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The analogy is largely correct. –  Stefan Kendall Oct 11 '09 at 3:21
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It seems to me that, when the pros talk about pipes, we can be merciful when people not in the field talk about tubes. –  David Thornley Mar 25 '10 at 18:56

"I have this Linsky rooter here..."

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Nobody accused the english language of being consistent. :) But to me the bigger issue is that they call a LINKSYS router a LINSKY router. –  Jason Baker Oct 7 '08 at 13:36

Youtube comment: How much RAM does this program take on a CPU? (inquiring about the size of the program on the hard disk).

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myeah, in the right context this could be seen as a very advanced question referring to whether the program is so optimized that it would fit in the cache –  QBziZ Oct 6 '08 at 22:33

An engineer at SGI told me about a customer that called in to complain that "circle mode" on her external CDROM was not working. He said "Tell me more about circle mode". She said, "Well, there's a switch on the back with a line and a circle. It works in line mode, but not in circle mode." The engineer told her "Just leave it in line mode, circle mode hasn't been implemented yet."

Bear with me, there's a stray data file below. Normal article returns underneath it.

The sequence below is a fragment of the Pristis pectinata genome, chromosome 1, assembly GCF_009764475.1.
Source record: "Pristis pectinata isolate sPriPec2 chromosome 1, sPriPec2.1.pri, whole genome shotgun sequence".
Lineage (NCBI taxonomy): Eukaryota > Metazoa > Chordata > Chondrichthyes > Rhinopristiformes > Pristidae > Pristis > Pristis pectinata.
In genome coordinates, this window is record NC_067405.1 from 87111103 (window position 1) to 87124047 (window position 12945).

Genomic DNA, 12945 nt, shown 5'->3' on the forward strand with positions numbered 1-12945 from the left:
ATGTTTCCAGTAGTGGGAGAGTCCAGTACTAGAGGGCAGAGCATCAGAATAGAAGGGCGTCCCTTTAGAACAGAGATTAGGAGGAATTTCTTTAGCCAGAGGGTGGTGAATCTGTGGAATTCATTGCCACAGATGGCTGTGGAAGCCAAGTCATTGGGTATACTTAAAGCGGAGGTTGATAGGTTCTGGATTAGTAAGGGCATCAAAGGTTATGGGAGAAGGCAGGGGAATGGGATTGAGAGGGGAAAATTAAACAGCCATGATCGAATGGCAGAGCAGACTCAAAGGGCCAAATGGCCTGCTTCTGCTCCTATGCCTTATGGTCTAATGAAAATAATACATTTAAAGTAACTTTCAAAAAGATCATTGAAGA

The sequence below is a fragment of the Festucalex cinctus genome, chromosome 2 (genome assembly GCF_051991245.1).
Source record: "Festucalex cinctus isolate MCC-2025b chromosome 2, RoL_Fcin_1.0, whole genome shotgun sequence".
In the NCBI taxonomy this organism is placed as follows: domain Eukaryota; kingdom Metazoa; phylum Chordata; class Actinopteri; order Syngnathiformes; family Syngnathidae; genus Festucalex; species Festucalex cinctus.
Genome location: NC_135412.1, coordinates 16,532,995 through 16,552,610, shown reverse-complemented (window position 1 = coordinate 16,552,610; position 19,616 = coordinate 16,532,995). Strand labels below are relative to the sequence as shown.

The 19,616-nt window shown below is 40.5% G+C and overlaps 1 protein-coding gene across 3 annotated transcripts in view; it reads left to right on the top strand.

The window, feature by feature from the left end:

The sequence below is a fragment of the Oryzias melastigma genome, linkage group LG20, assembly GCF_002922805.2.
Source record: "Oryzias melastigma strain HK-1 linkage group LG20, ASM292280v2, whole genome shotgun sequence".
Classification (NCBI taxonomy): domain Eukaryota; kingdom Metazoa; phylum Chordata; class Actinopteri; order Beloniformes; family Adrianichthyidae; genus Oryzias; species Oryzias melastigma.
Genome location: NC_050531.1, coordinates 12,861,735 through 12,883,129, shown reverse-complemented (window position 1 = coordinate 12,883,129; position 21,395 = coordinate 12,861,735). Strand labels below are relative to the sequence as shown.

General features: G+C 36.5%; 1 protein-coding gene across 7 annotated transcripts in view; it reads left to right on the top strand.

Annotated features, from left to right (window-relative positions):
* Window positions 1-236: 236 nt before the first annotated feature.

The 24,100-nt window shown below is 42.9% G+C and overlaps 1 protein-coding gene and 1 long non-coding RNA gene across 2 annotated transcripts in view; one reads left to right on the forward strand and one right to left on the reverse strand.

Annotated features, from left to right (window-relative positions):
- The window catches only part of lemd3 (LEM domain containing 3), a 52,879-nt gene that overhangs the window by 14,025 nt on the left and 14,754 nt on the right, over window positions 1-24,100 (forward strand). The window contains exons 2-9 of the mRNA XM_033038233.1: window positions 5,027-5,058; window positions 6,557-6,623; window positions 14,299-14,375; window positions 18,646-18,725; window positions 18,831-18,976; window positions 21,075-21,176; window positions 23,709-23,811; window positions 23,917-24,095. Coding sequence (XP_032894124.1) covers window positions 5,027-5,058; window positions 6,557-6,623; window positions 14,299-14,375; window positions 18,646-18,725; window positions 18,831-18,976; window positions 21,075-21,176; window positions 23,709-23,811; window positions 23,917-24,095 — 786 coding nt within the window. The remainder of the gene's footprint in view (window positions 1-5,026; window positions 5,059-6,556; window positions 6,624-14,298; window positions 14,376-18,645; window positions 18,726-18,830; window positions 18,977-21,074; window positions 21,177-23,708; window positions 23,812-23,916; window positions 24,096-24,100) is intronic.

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wow, just, wow. that beats the "cd-rom coffee cup holder" –  slf Sep 23 '09 at 15:41

Customer: We want RSS for the news on our site.

Me: Ok, cool, we'll do that.

Few days later...

Me: The RSS is done.

Customer: Were can I find it? wait, what exactly IS rss?

Me: Rss is bla bla bla...

Customer: No, we don't need that, we need a newsletter.

:')

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OTOH as a consultant you should know better than to take requirements from a customer at face value. –  John Nilsson Oct 7 '08 at 15:10
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@John Nilsson, RSS is like, e-Mail, telephone, you don't ask for clarifications when someone ask for your phone number, you don't expect then to later ask wait "what is a phone number?" Also if someone uses a word you expect they use it knowing what it means, else why would they use it? –  Pop Catalin Oct 9 '09 at 11:05
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"We want RSS for the news on our site." is a pretty specific requirement. –  Kirk Broadhurst Oct 11 '09 at 2:41

My wife used to always talk about "dark side" application programs at her workplace. I always thought it was some suite of "evil" apps (a la Star Wars).

I later found out they were terminal emulation windows. TN3270 FOREVER!!!

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Oh, I though it was going to be Lotus Notes. –  MiffTheFox Sep 23 '09 at 13:45
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TN3270 is close enough to the Dark Side for me. Down that path may lie COBOL. –  David Thornley Sep 23 '09 at 15:28

The one that irked me the most was in an episode of X-Files (a show that is actually targeted at geeks...).